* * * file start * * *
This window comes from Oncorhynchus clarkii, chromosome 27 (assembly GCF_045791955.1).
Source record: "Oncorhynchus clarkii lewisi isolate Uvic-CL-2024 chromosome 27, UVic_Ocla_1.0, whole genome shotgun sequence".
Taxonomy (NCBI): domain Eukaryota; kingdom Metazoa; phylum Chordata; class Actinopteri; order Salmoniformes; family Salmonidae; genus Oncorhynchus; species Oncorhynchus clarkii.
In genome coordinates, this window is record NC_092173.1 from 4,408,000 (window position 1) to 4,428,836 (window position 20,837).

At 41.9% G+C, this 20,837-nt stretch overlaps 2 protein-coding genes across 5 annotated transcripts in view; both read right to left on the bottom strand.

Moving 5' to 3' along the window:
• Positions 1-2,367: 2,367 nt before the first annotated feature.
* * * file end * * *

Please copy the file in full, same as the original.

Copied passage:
This window comes from Oncorhynchus clarkii, chromosome 27 (assembly GCF_045791955.1).
Source record: "Oncorhynchus clarkii lewisi isolate Uvic-CL-2024 chromosome 27, UVic_Ocla_1.0, whole genome shotgun sequence".
Taxonomy (NCBI): domain Eukaryota; kingdom Metazoa; phylum Chordata; class Actinopteri; order Salmoniformes; family Salmonidae; genus Oncorhynchus; species Oncorhynchus clarkii.
In genome coordinates, this window is record NC_092173.1 from 4,408,000 (window position 1) to 4,428,836 (window position 20,837).

At 41.9% G+C, this 20,837-nt stretch overlaps 2 protein-coding genes across 5 annotated transcripts in view; both read right to left on the bottom strand.

Moving 5' to 3' along the window:
• Positions 1-2,367: 2,367 nt before the first annotated feature.